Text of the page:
• State Farm, Allstate, and Liberty Mutual are the top three writers of home owners’ insurance by direct premiums written. Combined, these three insurance companies make up more than 35 percent of the market share. (Insurance Information Institute)
  • Poisoning is by far the leading cause of unintentional injury death at home, making up 51.4 percent of claims. Falls (29.4 percent) and flames or smoke (3.5 percent) are the next highest. (Insurance Information Institute)
  • Hail storm damage can reach up to $1 billion annually, though a particularly damaging Kansas City hail storm in 2001 caused $2 billion in damage. Home owners who live in locations where hail storms and tornadoes are prevalent pay more for their home owners’ insurance coverage. In face, in Colorado, about half of home owners’ insurance premiums go to coverage against hail and tornadoes. (Insurance QnA
  • Most fire related home owners’ insurance claims start in the kitchen. Each year, an average of 154,7000 homes are damaged by fires using cooking equipment, adding up to $724 million in damages each year. (Insurance QnA
  • Water leaks in homes account for about 23 percent of all property losses suffered by home owners. Leaks and water damage are primarily caused by freezing pipes and plumbing failures. Up to 93 percent of damage caused by leaks could be avoided with a system in place to detect leaks. (Insurance QnA

How Insurers Determine How Much You Should Pay for Home Owners’ Insurance

When determining your rate for home owners’ insurance, insurance companies look at a number of different factors that can indicate the potential for loss, cost to remedy losses, and more. These include:

  • The size of your home, specifically square footage, as well as any additional structures such as a garage
  • Home construction, materials, and home features including roof type
  • Age of the home including the age of home systems including plumbing, HVAC, and electrical
  • Number of people living in the home
  • Location of the home factoring in the likelihood of damage due to a disaster such as hurricane, tornado, hail, wind, or wildfire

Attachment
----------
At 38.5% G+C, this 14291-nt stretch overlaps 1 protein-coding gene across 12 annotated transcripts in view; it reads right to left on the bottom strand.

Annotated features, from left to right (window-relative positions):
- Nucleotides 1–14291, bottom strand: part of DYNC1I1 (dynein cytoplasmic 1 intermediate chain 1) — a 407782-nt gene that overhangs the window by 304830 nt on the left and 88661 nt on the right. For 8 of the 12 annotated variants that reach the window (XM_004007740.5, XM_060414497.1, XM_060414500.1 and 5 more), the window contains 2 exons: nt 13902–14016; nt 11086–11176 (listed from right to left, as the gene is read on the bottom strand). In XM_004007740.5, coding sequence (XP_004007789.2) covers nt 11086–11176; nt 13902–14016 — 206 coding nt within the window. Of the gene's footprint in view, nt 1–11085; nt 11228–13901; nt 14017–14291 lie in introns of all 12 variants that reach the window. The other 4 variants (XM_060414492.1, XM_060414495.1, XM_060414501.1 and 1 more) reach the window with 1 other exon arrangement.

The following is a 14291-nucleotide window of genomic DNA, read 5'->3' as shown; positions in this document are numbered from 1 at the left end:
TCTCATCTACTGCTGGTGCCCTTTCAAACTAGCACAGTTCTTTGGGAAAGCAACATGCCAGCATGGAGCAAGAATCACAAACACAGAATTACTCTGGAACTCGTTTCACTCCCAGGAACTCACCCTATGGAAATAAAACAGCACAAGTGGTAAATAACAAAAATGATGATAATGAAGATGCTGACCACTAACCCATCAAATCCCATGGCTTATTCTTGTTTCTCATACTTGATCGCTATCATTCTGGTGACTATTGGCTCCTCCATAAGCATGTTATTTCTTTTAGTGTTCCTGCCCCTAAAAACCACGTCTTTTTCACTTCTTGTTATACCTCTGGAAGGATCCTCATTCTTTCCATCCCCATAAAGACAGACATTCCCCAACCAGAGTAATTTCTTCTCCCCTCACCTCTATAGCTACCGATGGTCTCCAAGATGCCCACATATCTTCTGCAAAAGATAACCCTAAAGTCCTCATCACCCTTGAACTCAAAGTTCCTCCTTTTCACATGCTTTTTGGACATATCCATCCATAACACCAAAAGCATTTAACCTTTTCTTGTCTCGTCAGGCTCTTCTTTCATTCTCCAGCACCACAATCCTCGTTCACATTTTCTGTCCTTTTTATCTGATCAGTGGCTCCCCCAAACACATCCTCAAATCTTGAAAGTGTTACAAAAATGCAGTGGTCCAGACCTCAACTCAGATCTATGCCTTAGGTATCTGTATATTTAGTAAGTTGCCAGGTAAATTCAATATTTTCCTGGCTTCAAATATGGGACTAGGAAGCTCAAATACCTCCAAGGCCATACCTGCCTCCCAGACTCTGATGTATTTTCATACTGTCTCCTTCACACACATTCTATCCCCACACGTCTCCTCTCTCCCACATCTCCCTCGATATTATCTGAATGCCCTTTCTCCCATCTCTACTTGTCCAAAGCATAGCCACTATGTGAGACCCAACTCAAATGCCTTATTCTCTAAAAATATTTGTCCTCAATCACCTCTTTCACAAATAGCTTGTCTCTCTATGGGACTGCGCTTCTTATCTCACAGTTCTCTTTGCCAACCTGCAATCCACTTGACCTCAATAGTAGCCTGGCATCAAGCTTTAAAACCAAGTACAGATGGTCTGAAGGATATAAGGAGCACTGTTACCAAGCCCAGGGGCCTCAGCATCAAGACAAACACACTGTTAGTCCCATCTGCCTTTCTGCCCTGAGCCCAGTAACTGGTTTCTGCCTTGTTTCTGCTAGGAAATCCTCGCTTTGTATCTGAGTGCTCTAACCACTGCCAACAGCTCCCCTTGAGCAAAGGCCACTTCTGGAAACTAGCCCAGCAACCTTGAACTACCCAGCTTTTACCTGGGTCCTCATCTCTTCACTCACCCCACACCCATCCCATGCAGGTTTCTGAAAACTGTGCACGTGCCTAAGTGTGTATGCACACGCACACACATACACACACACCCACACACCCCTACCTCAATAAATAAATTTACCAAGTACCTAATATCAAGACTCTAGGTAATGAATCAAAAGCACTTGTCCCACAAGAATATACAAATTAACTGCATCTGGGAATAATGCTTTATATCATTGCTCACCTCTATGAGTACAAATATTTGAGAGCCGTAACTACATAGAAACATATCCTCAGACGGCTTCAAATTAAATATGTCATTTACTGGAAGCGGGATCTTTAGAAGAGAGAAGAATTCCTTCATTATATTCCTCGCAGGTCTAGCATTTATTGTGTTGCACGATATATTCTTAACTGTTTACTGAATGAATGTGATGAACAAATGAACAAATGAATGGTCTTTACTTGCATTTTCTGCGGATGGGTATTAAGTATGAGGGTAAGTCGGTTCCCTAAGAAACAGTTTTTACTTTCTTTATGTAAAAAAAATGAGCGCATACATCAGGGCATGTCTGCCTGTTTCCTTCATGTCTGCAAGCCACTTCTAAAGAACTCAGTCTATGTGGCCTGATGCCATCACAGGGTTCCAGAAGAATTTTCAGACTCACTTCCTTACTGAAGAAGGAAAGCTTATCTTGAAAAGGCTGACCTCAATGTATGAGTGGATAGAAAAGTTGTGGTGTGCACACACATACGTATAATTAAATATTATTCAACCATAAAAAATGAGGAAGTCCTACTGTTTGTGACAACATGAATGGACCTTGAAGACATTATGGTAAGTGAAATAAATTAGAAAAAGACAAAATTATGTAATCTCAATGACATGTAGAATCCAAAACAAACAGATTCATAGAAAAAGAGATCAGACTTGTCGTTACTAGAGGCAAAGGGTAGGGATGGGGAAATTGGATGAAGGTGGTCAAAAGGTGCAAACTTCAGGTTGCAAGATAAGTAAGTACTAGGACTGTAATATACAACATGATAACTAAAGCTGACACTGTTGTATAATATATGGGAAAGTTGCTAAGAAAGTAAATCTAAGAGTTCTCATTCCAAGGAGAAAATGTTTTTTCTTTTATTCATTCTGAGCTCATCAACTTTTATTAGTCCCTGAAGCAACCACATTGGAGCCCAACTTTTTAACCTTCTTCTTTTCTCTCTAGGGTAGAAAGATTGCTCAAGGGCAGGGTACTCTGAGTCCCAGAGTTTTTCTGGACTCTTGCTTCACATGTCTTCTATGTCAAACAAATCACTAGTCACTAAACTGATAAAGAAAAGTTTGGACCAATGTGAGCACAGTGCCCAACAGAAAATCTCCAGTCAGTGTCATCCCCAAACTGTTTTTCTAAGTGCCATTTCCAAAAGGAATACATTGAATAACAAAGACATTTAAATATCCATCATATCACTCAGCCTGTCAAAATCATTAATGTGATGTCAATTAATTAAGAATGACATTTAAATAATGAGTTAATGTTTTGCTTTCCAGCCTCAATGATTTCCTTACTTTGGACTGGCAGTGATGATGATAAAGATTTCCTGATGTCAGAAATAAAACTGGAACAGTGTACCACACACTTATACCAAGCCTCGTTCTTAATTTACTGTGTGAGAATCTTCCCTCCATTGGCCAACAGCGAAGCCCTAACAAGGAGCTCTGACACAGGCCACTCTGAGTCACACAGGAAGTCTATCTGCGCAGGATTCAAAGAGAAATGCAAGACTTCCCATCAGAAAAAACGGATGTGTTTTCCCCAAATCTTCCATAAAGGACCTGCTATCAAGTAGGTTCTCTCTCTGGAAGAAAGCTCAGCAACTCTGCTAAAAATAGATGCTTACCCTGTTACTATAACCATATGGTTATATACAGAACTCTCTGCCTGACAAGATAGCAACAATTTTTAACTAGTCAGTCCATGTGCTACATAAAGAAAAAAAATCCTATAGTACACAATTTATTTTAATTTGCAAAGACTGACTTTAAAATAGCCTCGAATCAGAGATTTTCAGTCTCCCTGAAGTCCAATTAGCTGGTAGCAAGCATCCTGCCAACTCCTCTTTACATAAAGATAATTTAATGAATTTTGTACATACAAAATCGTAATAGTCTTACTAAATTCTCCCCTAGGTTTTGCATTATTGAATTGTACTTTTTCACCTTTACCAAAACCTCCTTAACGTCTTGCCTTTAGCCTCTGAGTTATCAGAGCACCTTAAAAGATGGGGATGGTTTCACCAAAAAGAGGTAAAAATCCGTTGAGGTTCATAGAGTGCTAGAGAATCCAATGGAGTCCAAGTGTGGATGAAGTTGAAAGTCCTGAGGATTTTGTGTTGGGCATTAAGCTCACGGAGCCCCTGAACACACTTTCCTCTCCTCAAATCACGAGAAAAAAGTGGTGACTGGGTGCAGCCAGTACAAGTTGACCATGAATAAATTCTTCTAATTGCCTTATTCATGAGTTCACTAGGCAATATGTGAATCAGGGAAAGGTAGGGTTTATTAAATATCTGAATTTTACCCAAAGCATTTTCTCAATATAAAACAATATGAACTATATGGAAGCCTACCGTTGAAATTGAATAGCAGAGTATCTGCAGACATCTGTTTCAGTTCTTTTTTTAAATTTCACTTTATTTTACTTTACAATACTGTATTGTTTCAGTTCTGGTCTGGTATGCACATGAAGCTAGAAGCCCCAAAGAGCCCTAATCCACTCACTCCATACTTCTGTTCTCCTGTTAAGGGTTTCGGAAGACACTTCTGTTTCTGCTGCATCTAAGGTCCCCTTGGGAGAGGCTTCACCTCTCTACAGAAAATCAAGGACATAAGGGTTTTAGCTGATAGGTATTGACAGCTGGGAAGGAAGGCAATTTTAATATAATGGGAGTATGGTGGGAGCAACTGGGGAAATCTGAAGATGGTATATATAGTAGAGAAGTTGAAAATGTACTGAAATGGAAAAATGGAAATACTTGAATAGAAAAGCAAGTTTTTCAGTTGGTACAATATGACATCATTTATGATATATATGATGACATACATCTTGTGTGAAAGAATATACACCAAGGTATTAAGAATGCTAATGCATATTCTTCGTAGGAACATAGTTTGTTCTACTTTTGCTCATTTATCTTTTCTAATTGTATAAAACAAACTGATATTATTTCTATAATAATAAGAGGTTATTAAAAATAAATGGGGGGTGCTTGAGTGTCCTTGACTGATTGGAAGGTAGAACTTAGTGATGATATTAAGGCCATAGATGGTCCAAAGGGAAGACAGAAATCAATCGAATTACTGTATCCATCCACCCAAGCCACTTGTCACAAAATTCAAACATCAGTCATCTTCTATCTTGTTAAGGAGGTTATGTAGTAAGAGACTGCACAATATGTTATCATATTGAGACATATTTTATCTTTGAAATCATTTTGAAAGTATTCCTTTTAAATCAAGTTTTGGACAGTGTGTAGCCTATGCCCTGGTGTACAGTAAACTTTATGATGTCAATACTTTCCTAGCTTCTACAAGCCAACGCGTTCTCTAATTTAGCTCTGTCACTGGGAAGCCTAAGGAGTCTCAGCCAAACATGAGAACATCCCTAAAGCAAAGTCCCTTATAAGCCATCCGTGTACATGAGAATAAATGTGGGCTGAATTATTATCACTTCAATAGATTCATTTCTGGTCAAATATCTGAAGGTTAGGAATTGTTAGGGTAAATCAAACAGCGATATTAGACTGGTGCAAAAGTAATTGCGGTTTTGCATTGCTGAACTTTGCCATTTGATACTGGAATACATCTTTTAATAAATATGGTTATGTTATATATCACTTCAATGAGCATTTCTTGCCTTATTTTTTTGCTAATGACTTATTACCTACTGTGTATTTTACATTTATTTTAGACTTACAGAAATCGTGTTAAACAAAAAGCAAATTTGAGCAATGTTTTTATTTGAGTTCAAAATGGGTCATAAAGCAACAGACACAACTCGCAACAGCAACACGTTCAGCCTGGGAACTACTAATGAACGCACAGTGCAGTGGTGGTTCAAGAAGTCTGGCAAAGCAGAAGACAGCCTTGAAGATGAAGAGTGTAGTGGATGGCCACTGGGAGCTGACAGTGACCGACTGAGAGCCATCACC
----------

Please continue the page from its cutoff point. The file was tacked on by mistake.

• Neighborhood crime rates
  • Coverage level
  • Replacement cost including local building cost
  • Fire protection
  • Pets

Factors That Can Increase Your Home Owners’ Insurance Rates

While basic factors look at pretty broad information, there are other factors that may seem insignificant, but can dramatically increase your home owners’ insurance rates. And while something like the breed of your dog or the trampoline in your backyard may not seem like a factor that can make you pay more for home owners’ insurance, the fact is that they can and they will.

Filing a Claim

It hardly sounds fair that you could be asked to pay more for your insurance simply for using it, but that’s the reality of home owners’ insurance. Insurers know that policy holders who have made a claim in the past are likely to make another claim in the future.

A history of frequent insurance claims — whether on your home owners’ insurance, auto, or other insurance coverage — can raise your home owners’ insurance premiums significantly. You may be subject to an increase or even a non renewal or cancellation of your policy if your insurer determines that you represent too much of a risk.

This shouldn’t scare you off from filing an insurance claim if you truly need it. Dealing with $20,000 in hail damage is tough to swallow and you shouldn’t fear making a claim for major losses, especially if you rarely file claims at all and you’re an otherwise upstanding policy holder. But think twice about making multiple claims, especially small ones, within the same year or even few years. Insurers typically raise rates in policy holders with a history of frequent insurance claims, not those who infrequently make claims when it’s really worth it.

Calling About a Claim

Home owners may not be surprised to find out that filing a claim can raise insurance rates. But even if you simply call and decide not to file a claim, your rates could go up.

Consider this situation: your home is damaged and you’re not sure whether it’s covered on your policy. You call your insurance company to find out, but decide not to file a claim because your coverage is lower than your deductible. You may consider the matter closed, but your insurance company does not.